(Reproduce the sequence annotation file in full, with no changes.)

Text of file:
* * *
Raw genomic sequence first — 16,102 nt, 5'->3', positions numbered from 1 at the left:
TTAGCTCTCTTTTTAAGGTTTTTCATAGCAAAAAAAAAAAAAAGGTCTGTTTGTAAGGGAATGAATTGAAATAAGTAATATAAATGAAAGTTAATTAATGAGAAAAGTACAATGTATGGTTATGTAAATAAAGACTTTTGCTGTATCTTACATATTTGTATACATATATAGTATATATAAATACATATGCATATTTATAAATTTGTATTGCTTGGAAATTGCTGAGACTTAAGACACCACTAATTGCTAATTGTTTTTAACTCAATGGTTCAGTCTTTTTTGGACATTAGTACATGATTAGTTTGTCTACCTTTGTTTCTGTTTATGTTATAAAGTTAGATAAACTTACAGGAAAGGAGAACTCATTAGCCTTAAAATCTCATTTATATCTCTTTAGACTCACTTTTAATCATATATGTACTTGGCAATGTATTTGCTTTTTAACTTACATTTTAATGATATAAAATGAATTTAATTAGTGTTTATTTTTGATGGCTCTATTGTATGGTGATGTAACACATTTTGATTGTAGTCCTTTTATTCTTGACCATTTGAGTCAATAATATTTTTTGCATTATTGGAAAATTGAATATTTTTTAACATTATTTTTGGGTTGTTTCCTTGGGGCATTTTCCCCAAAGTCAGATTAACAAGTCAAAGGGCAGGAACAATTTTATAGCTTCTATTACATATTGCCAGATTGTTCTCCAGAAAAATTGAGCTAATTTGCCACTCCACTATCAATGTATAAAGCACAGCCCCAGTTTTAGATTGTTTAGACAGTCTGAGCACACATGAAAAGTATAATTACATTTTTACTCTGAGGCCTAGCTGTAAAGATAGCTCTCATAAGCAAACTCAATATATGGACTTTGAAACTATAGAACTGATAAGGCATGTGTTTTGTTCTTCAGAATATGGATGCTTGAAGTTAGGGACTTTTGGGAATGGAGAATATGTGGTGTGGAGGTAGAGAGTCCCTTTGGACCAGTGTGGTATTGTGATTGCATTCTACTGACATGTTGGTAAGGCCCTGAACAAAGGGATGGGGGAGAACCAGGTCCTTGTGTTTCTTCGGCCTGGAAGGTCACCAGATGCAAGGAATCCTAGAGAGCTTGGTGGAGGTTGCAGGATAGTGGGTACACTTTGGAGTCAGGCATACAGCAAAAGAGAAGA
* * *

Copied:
Raw genomic sequence first — 16,102 nt, 5'->3', positions numbered from 1 at the left:
TTAGCTCTCTTTTTAAGGTTTTTCATAGCAAAAAAAAAAAAAAGGTCTGTTTGTAAGGGAATGAATTGAAATAAGTAATATAAATGAAAGTTAATTAATGAGAAAAGTACAATGTATGGTTATGTAAATAAAGACTTTTGCTGTATCTTACATATTTGTATACATATATAGTATATATAAATACATATGCATATTTATAAATTTGTATTGCTTGGAAATTGCTGAGACTTAAGACACCACTAATTGCTAATTGTTTTTAACTCAATGGTTCAGTCTTTTTTGGACATTAGTACATGATTAGTTTGTCTACCTTTGTTTCTGTTTATGTTATAAAGTTAGATAAACTTACAGGAAAGGAGAACTCATTAGCCTTAAAATCTCATTTATATCTCTTTAGACTCACTTTTAATCATATATGTACTTGGCAATGTATTTGCTTTTTAACTTACATTTTAATGATATAAAATGAATTTAATTAGTGTTTATTTTTGATGGCTCTATTGTATGGTGATGTAACACATTTTGATTGTAGTCCTTTTATTCTTGACCATTTGAGTCAATAATATTTTTTGCATTATTGGAAAATTGAATATTTTTTAACATTATTTTTGGGTTGTTTCCTTGGGGCATTTTCCCCAAAGTCAGATTAACAAGTCAAAGGGCAGGAACAATTTTATAGCTTCTATTACATATTGCCAGATTGTTCTCCAGAAAAATTGAGCTAATTTGCCACTCCACTATCAATGTATAAAGCACAGCCCCAGTTTTAGATTGTTTAGACAGTCTGAGCACACATGAAAAGTATAATTACATTTTTACTCTGAGGCCTAGCTGTAAAGATAGCTCTCATAAGCAAACTCAATATATGGACTTTGAAACTATAGAACTGATAAGGCATGTGTTTTGTTCTTCAGAATATGGATGCTTGAAGTTAGGGACTTTTGGGAATGGAGAATATGTGGTGTGGAGGTAGAGAGTCCCTTTGGACCAGTGTGGTATTGTGATTGCATTCTACTGACATGTTGGTAAGGCCCTGAACAAAGGGATGGGGGAGAACCAGGTCCTTGTGTTTCTTCGGCCTGGAAGGTCACCAGATGCAAGGAATCCTAGAGAGCTTGGTGGAGGTTGCAGGATAGTGGGTACACTTTGGAGTCAGGCATACAGCAAAAGAGAAGA